“Desperate Housewife” Claims Wrongful Termination in Los Angeles

“Desperate Housewives” Actress Nicollette Sheridan knows how to carry out a good cliffhanger – though the scene isn’t usually a drama played out in a real-life courtroom. At issue in this Los Angeles wrongful termination lawsuit. She is alleging her character, Edie Britt, was killed off in retaliation following a complaint she made about a writer who she said struck her on the head over an argument about the script.

Los Angeles Wrongful Termination Lawyer Houman Fakhimi has come across many cases in which an employer retaliates against an employee for raising concerns or complaints about workplace safety. Some employers simply don’t want to deal with the hassle. Rather than addressing the core safety issue, they find it easier to rid themselves of the employee, often for made-up or exaggerated reasons.

One recent case that comes to mind was an AirTran Airways pilot, who was fired after filing numerous complaints voicing alarm about mechanical malfunctions on the aircraft. His termination followed a 17-minute hearing, in which the airline did little to provide even the appearance of fairness before giving him the ax. The Occupational Safety and Health Administration ultimately ordered not only that he be reinstated, but be paid $1 million in back pay, interest and damages.

In Sheridan’s case, the jury is deadlocked, though the judge is ordering them to continue their deliberations this week.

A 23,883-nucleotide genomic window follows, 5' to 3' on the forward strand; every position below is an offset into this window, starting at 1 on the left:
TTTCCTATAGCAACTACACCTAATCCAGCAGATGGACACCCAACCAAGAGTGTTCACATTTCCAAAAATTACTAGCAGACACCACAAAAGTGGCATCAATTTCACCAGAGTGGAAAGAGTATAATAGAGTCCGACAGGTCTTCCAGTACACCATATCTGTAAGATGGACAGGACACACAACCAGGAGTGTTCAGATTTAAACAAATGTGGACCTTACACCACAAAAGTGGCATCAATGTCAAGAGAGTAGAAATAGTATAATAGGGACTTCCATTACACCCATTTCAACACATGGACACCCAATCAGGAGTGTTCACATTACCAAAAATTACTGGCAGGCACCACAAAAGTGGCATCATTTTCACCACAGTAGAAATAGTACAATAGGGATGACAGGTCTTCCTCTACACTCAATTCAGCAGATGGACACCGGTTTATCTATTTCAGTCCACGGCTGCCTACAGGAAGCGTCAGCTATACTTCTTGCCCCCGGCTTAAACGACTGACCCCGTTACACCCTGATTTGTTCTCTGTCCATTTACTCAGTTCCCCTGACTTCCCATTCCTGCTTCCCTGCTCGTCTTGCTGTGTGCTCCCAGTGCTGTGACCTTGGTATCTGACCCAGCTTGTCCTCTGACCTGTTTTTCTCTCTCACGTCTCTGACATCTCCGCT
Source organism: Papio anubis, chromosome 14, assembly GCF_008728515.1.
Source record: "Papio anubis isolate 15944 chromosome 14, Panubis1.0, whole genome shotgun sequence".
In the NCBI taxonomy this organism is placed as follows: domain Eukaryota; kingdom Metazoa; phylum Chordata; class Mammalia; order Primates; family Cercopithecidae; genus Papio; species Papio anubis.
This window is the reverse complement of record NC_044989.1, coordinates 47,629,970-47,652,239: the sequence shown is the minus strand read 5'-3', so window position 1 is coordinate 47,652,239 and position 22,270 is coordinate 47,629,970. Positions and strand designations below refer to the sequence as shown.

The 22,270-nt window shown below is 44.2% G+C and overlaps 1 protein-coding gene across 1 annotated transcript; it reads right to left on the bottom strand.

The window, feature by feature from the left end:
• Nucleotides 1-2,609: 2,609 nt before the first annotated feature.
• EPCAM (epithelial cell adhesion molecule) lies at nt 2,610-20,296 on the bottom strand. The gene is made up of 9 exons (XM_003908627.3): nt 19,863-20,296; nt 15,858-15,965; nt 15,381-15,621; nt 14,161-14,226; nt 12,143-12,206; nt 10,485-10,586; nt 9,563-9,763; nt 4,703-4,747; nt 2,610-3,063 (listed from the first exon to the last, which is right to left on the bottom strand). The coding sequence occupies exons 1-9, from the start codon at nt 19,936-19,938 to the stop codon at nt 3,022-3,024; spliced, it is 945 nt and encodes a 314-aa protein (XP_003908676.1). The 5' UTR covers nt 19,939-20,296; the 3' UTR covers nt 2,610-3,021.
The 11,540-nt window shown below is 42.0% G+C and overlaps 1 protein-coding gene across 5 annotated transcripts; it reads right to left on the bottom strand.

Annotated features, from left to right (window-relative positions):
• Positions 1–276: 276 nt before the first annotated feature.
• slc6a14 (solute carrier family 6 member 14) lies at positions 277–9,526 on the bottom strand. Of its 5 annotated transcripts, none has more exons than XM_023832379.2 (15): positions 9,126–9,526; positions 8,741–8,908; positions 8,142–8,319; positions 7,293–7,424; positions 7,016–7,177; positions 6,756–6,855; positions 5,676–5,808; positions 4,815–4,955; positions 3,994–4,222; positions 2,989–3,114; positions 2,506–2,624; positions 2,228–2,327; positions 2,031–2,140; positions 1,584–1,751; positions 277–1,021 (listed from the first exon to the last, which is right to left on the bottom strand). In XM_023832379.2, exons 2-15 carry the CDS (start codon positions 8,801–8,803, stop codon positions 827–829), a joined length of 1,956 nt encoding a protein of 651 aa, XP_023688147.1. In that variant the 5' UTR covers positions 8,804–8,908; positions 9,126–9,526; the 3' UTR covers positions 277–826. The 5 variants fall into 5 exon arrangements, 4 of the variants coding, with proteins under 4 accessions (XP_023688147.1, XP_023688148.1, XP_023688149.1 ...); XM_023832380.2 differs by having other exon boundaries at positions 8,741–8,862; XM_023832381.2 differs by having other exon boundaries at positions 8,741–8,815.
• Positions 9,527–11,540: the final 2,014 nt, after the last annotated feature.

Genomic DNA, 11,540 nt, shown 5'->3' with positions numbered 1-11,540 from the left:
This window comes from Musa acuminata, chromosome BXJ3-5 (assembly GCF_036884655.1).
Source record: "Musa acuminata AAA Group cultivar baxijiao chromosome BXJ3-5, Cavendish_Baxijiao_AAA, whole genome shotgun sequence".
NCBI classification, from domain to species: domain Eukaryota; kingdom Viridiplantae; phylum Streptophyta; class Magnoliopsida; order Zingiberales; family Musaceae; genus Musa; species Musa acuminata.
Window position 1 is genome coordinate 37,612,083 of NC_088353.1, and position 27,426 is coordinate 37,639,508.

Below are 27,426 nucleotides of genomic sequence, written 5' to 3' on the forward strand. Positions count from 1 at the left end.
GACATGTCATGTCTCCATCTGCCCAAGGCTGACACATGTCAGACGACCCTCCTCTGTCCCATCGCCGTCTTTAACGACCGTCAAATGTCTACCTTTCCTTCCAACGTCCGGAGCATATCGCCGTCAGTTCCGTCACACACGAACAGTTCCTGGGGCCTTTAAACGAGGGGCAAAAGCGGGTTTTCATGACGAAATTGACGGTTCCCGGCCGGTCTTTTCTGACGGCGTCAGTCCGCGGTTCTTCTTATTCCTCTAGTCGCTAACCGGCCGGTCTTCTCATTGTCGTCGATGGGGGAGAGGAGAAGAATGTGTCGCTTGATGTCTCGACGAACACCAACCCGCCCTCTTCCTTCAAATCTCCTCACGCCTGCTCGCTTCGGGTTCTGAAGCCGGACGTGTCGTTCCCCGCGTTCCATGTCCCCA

She and her legal team are alleging that following her complaint against the series creator and head writer, she was written off the show – her character killed – by ABC in an effort to cover up the alleged battery. The show’s executives had wanted to protect their $1 billion cash cow and a powerful Hollywood colleague, Sheridan’s lawyer said. They couldn’t be bothered to address the safety and rights of its employees. Instead, they conspired to back the writer and rid themselves of someone who they felt made too many waves, according to the allegations.

The show, on the other hand, has argued that the demise of Sheridan’s character had been in the works for months before the alleged incident. Their team has called Sheridan “desperate,” and characterized the alleged assault as minor, saying that it was more of a “tap on the head” than a wallop. They say Sheridan initially only wanted an apology and a bouquet of flowers. When she didn’t get it, tensions bubbled over and resulted in this lawsuit, in which Sheridan is suing for $5.7 million in lost wages and damages. Her salary had been $4 million annually.

Generally, California Law, specifically Jury will continue deliberations in ‘Desperate Housewives’ case, By Harriet Ryan, The Los Angeles Times

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